See It in Practice
In the video cast below, you’ll see our student writer discuss her rhetorical analysis she has written for her research paper assignment.
Because thinking rhetorically about my assignment is so important, I decided to write down my thoughts on each of the three rhetorical concepts explained in the assignment analysis section of the Locating Information and Writing with Sources area of the Online Writing Lab.
<points to Purpose area of text>
In my initial thinking on my assignment, I realized my professor was very clear about the bigger purpose of the assignment. My job is to persuade my audience to my side of an issue. Within that broader purpose, my purpose is to choose an issue in education that I want to write about. I want to choose that is important and interesting to my audience.
<points to Audience area of text>
My professor has made it very clear that I am writing my paper for an academic audience. Since I will be writing about an issue in education, I think I will have an advantage with this audience. Everyone in my class has been to some kind of school, so they will have context for my issue. I just need to remember that I may choose an issue important to public schooling, and not everyone in my audience went to a public school. Also, it may have been a while since some members of my audience were in school.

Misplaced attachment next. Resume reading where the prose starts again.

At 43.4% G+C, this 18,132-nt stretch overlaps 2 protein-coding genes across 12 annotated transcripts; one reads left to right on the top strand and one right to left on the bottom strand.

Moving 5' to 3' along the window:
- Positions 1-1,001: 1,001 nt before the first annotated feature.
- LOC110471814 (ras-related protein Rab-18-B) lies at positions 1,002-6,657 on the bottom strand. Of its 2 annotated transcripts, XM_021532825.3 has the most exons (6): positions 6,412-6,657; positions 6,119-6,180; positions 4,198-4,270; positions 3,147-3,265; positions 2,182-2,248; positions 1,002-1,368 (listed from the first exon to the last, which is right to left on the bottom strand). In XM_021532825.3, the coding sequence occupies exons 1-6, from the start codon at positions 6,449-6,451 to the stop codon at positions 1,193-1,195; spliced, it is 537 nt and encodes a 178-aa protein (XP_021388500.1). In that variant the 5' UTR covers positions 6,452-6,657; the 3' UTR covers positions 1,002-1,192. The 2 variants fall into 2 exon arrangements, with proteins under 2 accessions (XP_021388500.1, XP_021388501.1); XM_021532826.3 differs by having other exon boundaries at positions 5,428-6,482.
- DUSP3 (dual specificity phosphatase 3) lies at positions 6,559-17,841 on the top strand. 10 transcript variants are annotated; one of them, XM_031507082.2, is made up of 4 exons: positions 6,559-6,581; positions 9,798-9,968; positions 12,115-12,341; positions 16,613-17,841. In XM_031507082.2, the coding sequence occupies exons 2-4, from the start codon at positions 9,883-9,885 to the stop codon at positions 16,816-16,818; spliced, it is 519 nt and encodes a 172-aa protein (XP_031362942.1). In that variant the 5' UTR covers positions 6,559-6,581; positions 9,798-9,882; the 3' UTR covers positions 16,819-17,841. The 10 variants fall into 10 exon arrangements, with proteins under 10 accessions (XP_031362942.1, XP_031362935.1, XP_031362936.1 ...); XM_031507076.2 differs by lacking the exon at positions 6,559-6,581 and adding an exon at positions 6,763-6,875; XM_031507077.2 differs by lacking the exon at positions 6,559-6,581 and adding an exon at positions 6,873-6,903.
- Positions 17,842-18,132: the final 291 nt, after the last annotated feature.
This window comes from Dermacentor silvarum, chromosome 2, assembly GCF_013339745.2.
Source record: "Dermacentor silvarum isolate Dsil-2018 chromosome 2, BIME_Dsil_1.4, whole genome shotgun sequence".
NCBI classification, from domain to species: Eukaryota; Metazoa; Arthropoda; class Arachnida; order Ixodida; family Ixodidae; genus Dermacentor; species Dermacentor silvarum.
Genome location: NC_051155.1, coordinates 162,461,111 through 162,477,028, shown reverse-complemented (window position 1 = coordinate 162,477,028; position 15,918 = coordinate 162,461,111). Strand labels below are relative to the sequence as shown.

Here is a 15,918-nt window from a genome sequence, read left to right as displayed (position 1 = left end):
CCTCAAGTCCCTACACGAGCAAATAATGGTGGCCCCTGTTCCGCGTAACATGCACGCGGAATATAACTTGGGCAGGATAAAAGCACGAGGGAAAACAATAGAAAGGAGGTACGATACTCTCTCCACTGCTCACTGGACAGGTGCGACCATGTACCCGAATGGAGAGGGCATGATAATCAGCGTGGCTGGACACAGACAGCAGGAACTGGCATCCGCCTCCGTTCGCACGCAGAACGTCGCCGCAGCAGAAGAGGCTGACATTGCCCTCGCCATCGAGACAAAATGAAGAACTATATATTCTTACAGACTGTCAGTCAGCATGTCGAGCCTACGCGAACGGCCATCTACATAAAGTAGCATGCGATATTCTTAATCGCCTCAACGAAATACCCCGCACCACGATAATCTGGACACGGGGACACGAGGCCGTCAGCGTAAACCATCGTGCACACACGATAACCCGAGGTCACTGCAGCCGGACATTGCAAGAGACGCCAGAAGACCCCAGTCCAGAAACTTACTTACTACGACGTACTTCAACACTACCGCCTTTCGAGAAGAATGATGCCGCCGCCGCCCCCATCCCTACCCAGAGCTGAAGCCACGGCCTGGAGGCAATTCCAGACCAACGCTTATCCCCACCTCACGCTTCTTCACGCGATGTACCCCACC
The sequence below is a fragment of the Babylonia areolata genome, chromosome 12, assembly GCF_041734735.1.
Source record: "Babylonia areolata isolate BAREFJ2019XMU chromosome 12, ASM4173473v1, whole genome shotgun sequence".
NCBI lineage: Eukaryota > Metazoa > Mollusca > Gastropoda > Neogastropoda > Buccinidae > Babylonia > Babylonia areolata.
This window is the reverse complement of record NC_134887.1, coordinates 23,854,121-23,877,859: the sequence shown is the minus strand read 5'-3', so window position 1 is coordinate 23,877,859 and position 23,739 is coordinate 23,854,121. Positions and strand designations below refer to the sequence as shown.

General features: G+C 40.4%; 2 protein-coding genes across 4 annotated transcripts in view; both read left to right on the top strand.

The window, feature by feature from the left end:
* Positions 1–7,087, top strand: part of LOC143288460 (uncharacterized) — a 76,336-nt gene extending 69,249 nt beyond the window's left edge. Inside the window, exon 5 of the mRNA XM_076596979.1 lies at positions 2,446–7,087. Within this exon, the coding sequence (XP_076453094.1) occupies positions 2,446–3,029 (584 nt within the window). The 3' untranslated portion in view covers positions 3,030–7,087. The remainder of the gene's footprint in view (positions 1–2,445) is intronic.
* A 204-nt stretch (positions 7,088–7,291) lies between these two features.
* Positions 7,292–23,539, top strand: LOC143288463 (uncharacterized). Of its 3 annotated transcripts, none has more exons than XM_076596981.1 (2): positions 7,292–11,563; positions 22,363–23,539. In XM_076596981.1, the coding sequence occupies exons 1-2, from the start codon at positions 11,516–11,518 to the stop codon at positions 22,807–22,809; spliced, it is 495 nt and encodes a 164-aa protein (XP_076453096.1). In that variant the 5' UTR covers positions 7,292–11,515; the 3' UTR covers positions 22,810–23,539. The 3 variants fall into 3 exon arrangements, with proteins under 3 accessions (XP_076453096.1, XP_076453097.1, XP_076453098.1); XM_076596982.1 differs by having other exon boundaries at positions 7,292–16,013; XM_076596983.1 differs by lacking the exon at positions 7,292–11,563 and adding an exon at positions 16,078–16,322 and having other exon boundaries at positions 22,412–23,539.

<points to Voice area of text>
Finally, I wrote about the voice I thought I would use in my paper. I want to make sure it is appropriate for my audience, so I have to be careful that I am not too informal. I feel passionately about so many issues in education, and if I choose an issue that I feel passionately about, I will have to be careful not to get too excited. I want my audience to be engaged, but I have to use a tone of voice that will be clear and respectable.
Those were my initial thoughts using the analysis concepts I learned about in the OWL. I think this information will be helpful as I continue with my process. I will definitely need to keep all this in mind.